The Language of Health Insurance


The Language of Health Insurance:
What Does It Mean?
By Bernice Jones

Gambling with your Healthcare Coverage
If you’re like most people, you pay your premium, hand over your insurance card, then hope for the best. STOP! You don’t have to take a risk every time you walk into the clinic or pharmacy. Deciphering what your plan covers is frustrating and confusing when you don’t know what the terms mean. Here are some of the major/most important terms broken down to help you understand.
Premium
What you pay for the coverage you recieve. This varies depending on coverage, age, location and tobacco use. It’s easy to be drawn toward the lowest number but be aware of what those plans will cost you throughout the year. Low Premiums usually result in High Deductibles which cost you more upfront. Things that help lower your premium:
-Marketplace Tax Subsidies -Employer contributions

Deductible
The amount you’re responsible for BEFORE the plan starts covering you. This is a major factor in choosing the right plan for yourself. What are you comfortable paying before your plans major benefits kick in? Plans are usually set up in two ways:
Copayment Style
Copayments for set services are not subject to the deductible while while other services are deductible dependant.
Deductible Style
Deductible must be met before any service is covered.
Copayment
Set payment amounts for services like physician visits, prescriptions, etc. These services are not subject to the deductible if there’s a Copayment for them in your plan. This is beneficial because you can have coverage for these things without meeting your deductible. Keep in mind, ONLY the consultation at the physician’s office is included so you are billed for any extra services like x-rays or laboratory testing.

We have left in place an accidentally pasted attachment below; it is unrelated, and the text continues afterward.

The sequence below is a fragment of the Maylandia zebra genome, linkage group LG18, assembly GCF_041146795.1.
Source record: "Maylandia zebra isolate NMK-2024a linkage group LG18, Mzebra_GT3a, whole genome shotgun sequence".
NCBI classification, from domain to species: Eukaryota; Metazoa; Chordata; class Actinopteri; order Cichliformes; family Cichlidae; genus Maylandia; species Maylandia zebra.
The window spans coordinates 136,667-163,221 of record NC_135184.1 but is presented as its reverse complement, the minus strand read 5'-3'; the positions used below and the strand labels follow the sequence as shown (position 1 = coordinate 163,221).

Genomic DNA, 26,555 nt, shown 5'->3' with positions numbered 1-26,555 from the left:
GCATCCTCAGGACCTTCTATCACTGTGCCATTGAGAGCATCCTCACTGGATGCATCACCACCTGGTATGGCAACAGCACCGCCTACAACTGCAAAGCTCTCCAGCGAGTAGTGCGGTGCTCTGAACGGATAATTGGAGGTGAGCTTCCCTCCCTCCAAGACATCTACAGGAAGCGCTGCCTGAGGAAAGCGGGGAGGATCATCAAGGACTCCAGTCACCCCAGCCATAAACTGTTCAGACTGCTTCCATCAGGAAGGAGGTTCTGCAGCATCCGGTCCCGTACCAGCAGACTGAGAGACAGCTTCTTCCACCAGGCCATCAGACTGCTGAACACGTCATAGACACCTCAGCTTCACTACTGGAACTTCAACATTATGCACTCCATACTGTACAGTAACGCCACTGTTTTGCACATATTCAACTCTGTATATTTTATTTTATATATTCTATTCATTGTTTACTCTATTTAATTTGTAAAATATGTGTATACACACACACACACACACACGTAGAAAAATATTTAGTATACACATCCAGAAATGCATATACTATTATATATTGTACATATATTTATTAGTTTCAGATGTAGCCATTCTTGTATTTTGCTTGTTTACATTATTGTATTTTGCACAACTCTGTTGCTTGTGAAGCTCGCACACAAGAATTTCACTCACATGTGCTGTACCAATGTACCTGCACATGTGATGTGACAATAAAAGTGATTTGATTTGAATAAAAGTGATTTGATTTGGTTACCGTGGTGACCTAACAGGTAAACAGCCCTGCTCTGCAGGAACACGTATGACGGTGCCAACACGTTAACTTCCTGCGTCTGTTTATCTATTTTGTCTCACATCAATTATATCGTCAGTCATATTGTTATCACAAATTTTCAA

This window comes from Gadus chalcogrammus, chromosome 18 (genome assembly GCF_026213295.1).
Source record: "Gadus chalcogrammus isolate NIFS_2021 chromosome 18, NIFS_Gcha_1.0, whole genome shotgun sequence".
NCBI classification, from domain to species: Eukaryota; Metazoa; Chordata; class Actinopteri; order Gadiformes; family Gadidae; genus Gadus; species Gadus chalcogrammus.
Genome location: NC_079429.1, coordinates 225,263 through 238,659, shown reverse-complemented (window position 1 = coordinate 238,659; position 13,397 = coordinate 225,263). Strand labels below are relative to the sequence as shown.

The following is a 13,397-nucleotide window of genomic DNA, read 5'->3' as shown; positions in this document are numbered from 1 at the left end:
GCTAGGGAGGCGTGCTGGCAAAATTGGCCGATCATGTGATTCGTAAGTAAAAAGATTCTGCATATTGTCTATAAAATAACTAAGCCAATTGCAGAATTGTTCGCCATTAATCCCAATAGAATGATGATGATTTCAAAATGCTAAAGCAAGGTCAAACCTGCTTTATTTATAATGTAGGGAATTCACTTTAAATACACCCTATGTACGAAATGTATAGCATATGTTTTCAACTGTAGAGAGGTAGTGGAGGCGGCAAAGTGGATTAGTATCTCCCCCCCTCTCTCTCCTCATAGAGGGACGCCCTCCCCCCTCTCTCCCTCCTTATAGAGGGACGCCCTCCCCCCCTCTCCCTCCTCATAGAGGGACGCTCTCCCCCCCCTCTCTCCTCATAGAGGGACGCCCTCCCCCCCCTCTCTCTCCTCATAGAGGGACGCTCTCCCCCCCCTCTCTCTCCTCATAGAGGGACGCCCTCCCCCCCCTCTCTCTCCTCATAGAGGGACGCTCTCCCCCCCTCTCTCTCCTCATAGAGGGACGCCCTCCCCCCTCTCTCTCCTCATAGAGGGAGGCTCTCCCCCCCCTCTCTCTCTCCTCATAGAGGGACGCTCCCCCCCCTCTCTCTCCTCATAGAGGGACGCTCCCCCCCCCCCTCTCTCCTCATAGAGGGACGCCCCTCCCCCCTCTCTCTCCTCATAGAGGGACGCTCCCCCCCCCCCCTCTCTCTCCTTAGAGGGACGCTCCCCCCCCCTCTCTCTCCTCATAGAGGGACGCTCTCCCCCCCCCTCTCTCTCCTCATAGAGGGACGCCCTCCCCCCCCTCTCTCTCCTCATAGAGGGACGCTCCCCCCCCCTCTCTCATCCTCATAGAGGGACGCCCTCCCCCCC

Coinsurance
The percentage you pay for service AFTER the deductible is met.
Example: Policy with 20% Coinsurance with deductible met: X-ray cost $200-80%=$40 patient responsibility.
Example: Same policy with deductible not yet met: X-ray cost $200=$200 patient responsibility.

Maximum Out of Pocket (MOOP)
The most you will pay annually. It’s the “Worst Case Scenario” part of your plan. When reached, coinsurance stops and you’re covered at 100%.
Example: Sadies policy has a $2,000 deductible, 20% coinsurance, and a MOOP of $6000. She breaks her leg and has surgery. Her medical bills are $27,000. Here’s how it breaks down:
$27,000-$2,000 (Deductible)=$25,000
$25,000 x 20% (Coinsurance)=$5,000
Sadie’s responsible for the $2,000 deductible Plus the Coinsurance ONLY up to her MOOP. So even though the deductible plus coinsurance is $7,000, Sadie only pays $6,000. This is where her responsibility ends. Also, medical costs that Sadie has for the remainder of the policy year are covered at 100%.

Ask Questions!
A knowledgeable Agent can help you weigh the available options and understand the plan you choose. Medical costs can be astronomical. Understanding your coverage can reduce your risk of those costs becoming your responsibility.

Request your Health Insurance quote today!